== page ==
Ashes: Flintoff confident England will beat Australia
First Ashes Test, Brisbane Dates: 25-29 November Start time: 0000 GMT Coverage: Listen live to Test Match Special on BBC 5 live sports extra, Radio 4 LW and online (UK only). Watch live on Sky Sports 1, highlights on ITV 4
Inside Sport - Freddie Flintoff: Ashes Warrior on BBC One at 2305 GMT, Monday 29 November
Double Ashes hero Andrew Flintoff says England have a better crop of players than Australia and expects them to retain the coveted urn.
With the series scheduled to start in Brisbane on Thursday, Flintoff told BBC Sport: "Looking at the two teams, I reckon we'll beat them."
The former England all-rounder thinks Kevin Pietersen, James Anderson and Graeme Swann can be the difference.
But he says Ricky Ponting's Australians should not be underestimated.
England won the Ashes in England in 2005 to end an 18-year wait for success in the competition, only for Australia to record a whitewash on home soil in 2006/7.
England then regained the Ashes in a closely-fought series in 2009 and are attempting to defend the urn by winning in Australia for the first time in 24 years.
"It's going to be interesting watching it but I think we'll just edge it," said Flintoff, who expects Pietersen to play a key role despite some indifferent performances.
"Kevin's taken a bit of stick recently because of his form but he's too good not to score runs.
"In 2006/7, when it went wrong for a lot of people, he came back and scored more then 500 runs. I think he'll do a similar thing this time."
Flintoff says Anderson is also a crucial figure.
Flintoff 'not yet come to terms with retirement'
"I've seen him grow up and seen the difference in him both on and off the field, " said Flintoff. "He's more confident as a bowler, he's more skilful, so I think he'll go well."
He also tips Swann to make a big impact after claiming his former team-mate has "reinvented the art of off-spin".
Flintoff added: "Cricket went through a time when you had to bowl a doosra, or have some mystery ball. Swanny has just brought back the old fashioned art of off-spin but brought it back well.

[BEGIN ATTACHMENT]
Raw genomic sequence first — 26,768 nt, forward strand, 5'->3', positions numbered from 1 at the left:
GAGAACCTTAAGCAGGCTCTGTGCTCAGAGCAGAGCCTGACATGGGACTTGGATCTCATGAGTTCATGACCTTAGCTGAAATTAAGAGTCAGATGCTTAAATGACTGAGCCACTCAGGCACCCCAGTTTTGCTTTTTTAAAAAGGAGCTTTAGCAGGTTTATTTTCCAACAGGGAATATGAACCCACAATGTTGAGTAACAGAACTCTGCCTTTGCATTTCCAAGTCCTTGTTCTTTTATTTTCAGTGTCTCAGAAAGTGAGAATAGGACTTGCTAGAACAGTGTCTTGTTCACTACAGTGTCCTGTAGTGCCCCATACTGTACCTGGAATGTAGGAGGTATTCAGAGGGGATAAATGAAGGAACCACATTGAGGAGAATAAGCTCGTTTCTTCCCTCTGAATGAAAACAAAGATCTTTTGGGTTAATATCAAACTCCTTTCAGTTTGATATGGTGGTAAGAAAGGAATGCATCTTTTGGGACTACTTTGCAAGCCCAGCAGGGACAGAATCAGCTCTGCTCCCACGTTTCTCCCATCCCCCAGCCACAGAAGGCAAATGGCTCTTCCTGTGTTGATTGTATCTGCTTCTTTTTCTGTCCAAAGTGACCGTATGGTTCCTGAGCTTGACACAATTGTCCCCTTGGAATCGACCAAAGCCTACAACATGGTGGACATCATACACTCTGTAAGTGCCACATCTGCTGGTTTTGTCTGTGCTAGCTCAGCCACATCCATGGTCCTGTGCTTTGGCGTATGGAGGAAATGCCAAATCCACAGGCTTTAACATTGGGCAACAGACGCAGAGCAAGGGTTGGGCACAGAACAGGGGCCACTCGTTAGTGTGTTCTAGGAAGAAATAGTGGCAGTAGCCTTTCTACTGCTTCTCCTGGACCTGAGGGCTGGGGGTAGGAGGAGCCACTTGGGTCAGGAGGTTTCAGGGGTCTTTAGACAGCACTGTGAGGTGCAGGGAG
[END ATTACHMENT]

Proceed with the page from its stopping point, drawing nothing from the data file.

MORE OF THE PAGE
"He's a clever bowler. He's got his natural variations and I don't think Australia play off-spin too well."
However, Flintoff, who won the 2005 and 2009 Ashes but was captain of the embarrassing defeat in 2006/7, says Australia will still be a threat despite their recent struggles, losing a Test series in India as well as the final Test against Pakistan at Headingley.
"Any side led by Ricky Ponting has got a chance," Flintoff said. "Mitchell Johnson, too. In the last Ashes, everyone was criticising him but he took over 20 wickets. He's a wicket-taker."
Flintoff officially retired in September
after an injury-plagued career in which he played 79 Tests, scoring five centuries and 26 half-centuries. His best Test bowling figures came against the West Indies in Barbados in 2004, when he took 5-58.
The talismanic Lancastrian has admitted he is still coming to terms with the end of his playing career.
"I look back at the 70-odd Tests I played and sometimes it was an effort to get on the field," he said. "I missed a lot of cricket through injury and when I did start playing again I cherished it even more.
"Every game I played for the last five years could have been my last, so I just wanted to enjoy it.
I'm only 32, I think I've got a bit left in me... both mentally and physically, I want to keep busy
"For the past few weeks, I've been travelling through Mexico, America and Canada for a television show, which probably came at a perfect time for me because it didn't allow me to face the realities of it all.
"The next few weeks, it will sink in a little bit more. Once the Ashes start, once the cricket starts again, that's when it will sink in.
"At this moment in time, I'm half expecting to start doing pre-season with Lancashire but obviously I'm not going to be."
He admitted there were some positive aspects to retirement. He gets to spend more time with his family as well as sampling some interesting pastimes.
"I've just come back from doing extreme sports stuff, jumping off cliffs, riding bulls and doing the skeleton at Whistler, drag racing, demolition derbies.
"It's all the stuff they wouldn't insure me for when I was playing. It's good fun but I'd like to do some more serious stuff, too."
Flintoff said he knew in his "heart of hearts" he was fighting a losing battle in his bid to resurrect his career after his second knee operation in August 2009.
He admitted he felt better "having closure" but says he will return to cricket again - for fun.
"I'm not going to lie to you, you hear some people retire say they're not going to miss it," said Flintoff. "I will. I enjoyed playing cricket.
"I'm only 32, I think I've got a bit left in me. Both mentally and physically, I want to keep busy."
Watch Inside Sport - Freddie Flintoff: Ashes Warrior on BBC One at 2305 GMT, Monday 29 November
Listen to the Ashes live on Test Match Special on BBC 5 live sports extra, Radio 4 LW and online (UK users only) - series starts 25 November 2010.Archive: Relive past Ashes series
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